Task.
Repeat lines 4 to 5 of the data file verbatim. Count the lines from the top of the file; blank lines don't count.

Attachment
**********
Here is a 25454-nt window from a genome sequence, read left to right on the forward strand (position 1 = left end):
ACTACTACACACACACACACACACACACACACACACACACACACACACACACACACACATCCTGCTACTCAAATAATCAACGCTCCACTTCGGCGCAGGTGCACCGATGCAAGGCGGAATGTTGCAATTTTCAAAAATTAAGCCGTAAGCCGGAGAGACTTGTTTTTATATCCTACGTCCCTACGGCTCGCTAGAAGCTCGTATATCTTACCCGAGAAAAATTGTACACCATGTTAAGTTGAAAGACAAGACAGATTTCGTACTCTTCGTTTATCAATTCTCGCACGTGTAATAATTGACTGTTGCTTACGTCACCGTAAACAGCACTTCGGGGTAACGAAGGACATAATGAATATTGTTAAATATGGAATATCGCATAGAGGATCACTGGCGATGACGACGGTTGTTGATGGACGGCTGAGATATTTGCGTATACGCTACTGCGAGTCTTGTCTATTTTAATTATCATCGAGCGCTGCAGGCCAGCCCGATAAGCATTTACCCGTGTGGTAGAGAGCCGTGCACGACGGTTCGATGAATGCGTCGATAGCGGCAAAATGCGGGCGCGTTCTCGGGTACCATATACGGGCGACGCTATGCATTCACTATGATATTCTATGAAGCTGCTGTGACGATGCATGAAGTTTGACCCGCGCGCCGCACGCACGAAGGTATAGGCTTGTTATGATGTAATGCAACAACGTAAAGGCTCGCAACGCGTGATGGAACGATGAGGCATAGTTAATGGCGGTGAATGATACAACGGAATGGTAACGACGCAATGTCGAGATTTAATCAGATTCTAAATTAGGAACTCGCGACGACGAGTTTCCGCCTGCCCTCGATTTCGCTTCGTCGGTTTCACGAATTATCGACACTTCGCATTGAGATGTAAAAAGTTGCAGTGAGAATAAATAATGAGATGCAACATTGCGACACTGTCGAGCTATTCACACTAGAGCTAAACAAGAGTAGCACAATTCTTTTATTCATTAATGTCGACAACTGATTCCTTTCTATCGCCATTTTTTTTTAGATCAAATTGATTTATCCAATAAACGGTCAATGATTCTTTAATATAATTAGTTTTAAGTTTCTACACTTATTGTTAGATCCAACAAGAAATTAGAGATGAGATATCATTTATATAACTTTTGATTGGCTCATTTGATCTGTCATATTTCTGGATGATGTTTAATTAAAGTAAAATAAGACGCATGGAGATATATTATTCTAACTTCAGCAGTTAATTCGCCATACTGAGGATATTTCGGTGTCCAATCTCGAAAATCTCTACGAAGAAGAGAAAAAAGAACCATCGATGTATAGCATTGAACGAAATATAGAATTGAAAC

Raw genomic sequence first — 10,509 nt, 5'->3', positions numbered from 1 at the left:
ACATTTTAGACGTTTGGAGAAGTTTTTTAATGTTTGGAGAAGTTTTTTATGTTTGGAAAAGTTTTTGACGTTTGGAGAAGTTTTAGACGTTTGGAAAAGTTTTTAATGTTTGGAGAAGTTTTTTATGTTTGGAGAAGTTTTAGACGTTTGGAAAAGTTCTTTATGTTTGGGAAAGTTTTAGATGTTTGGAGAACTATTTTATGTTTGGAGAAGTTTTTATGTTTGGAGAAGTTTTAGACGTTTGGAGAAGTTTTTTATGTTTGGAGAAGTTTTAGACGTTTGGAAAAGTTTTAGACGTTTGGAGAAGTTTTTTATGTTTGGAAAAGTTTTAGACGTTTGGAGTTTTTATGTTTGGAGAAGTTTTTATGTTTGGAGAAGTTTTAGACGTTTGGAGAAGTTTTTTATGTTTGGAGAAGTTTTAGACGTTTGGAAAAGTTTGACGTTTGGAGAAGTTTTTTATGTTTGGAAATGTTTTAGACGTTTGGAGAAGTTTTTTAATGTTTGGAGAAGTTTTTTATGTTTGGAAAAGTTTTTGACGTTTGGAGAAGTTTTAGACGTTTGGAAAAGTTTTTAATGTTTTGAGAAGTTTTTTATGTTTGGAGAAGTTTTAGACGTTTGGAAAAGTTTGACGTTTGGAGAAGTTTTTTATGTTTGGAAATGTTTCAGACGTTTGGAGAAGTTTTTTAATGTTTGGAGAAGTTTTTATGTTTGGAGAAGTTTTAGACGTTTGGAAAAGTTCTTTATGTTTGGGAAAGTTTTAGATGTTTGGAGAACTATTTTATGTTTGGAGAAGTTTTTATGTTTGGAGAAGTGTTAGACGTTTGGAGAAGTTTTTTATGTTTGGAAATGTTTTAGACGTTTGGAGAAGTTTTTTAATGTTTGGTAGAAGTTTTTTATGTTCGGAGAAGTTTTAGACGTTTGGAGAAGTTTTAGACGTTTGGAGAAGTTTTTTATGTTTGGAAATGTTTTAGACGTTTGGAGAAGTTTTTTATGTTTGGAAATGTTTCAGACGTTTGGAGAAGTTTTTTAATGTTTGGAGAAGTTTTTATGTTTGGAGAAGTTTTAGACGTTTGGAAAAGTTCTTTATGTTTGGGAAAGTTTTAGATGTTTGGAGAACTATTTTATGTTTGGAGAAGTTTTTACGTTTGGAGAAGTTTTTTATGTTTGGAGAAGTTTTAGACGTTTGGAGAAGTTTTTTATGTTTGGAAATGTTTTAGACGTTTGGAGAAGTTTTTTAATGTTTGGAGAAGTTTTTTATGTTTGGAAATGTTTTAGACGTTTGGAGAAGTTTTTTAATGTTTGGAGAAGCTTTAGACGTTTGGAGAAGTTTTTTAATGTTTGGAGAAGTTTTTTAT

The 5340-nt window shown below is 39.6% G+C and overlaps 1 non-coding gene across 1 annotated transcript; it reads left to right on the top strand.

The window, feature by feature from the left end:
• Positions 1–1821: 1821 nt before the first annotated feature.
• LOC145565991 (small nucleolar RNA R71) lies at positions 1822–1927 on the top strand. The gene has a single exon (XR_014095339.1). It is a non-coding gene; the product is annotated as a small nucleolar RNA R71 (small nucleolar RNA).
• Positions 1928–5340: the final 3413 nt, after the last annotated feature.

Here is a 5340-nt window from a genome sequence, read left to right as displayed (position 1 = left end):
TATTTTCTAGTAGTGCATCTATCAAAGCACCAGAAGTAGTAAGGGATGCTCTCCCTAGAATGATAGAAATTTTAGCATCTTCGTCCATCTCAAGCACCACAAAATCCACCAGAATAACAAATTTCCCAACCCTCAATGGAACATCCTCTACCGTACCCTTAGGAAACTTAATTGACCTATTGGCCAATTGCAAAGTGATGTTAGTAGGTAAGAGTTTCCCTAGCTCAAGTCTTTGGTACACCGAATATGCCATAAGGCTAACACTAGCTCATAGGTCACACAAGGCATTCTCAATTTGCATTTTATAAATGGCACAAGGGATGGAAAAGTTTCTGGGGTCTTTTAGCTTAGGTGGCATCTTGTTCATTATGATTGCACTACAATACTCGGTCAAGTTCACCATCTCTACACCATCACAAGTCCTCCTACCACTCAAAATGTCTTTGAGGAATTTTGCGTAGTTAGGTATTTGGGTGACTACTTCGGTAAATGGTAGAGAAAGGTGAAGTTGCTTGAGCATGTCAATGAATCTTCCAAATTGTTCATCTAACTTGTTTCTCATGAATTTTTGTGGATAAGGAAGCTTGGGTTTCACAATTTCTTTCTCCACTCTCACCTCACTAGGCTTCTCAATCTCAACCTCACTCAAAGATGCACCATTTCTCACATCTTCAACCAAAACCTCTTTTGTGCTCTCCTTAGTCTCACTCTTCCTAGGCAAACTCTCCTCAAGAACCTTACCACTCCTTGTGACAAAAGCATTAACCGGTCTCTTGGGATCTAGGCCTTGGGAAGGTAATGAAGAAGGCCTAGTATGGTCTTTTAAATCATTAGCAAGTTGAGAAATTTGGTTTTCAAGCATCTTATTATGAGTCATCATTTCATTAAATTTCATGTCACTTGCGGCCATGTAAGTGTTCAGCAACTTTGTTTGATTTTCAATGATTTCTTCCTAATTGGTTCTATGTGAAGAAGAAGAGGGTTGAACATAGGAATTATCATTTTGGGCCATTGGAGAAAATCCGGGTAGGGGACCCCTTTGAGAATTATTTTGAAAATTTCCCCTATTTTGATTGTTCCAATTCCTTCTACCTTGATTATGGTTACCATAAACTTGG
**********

ACATTTTAGACGTTTGGAGAAGTTTTTTAATGTTTGGAGAAGTTTTTTATGTTTGGAAAAGTTTTTGACGTTTGGAGAAGTTTTAGACGTTTGGAAAAGTTTTTAATGTTTGGAGAAGTTTTTTATGTTTGGAGAAGTTTTAGACGTTTGGAAAAGTTCTTTATGTTTGGGAAAGTTTTAGATGTTTGGAGAACTATTTTATGTTTGGAGAAGTTTTTATGTTTGGAGAAGTTTTAGACGTTTGGAGAAGTTTTTTATGTTTGGAGAAGTTTTAGACGTTTGGAAAAGTTTTAGACGTTTGGAGAAGTTTTTTATGTTTGGAAAAGTTTTAGACGTTTGGAGTTTTTATGTTTGGAGAAGTTTTTATGTTTGGAGAAGTTTTAGACGTTTGGAGAAGTTTTTTATGTTTGGAGAAGTTTTAGACGTTTGGAAAAGTTTGACGTTTGGAGAAGTTTTTTATGTTTGGAAATGTTTTAGACGTTTGGAGAAGTTTTTTAATGTTTGGAGAAGTTTTTTATGTTTGGAAAAGTTTTTGACGTTTGGAGAAGTTTTAGACGTTTGGAAAAGTTTTTAATGTTTTGAGAAGTTTTTTATGTTTGGAGAAGTTTTAGACGTTTGGAAAAGTTTGACGTTTGGAGAAGTTTTTTATGTTTGGAAATGTTTCAGACGTTTGGAGAAGTTTTTTAATGTTTGGAGAAGTTTTTATGTTTGGAGAAGTTTTAGACGTTTGGAAAAGTTCTTTATGTTTGGGAAAGTTTTAGATGTTTGGAGAACTATTTTATGTTTGGAGAAGTTTTTATGTTTGGAGAAGTGTTAGACGTTTGGAGAAGTTTTTTATGTTTGGAAATGTTTTAGACGTTTGGAGAAGTTTTTTAATGTTTGGTAGAAGTTTTTTATGTTCGGAGAAGTTTTAGACGTTTGGAGAAGTTTTAGACGTTTGGAGAAGTTTTTTATGTTTGGAAATGTTTTAGACGTTTGGAGAAGTTTTTTATGTTTGGAAATGTTTCAGACGTTTGGAGAAGTTTTTTAATGTTTGGAGAAGTTTTTATGTTTGGAGAAGTTTTAGACGTTTGGAAAAGTTCTTTATGTTTGGGAAAGTTTTAGATGTTTGGAGAACTATTTTATGTTTGGAGAAGTTTTTACGTTTGGAGAAGTTTTTTATGTTTGGAGAAGTTTTAGACGTTTGGAGAAGTTTTTTATGTTTGGAAATGTTTTAGACGTTTGGAGAAGTTTTTTAATGTTTGGAGAAGTTTTTTATGTTTGGAAATGTTTTAGACGTTTGGAGAAGTTTTTTAATGTTTGGAGAAGCTTTAGACGTTTGGAGAAGTTTTTTAATGTTTGGAGAAGTTTTTTAT

The 5340-nt window shown below is 39.6% G+C and overlaps 1 non-coding gene across 1 annotated transcript; it reads left to right on the top strand.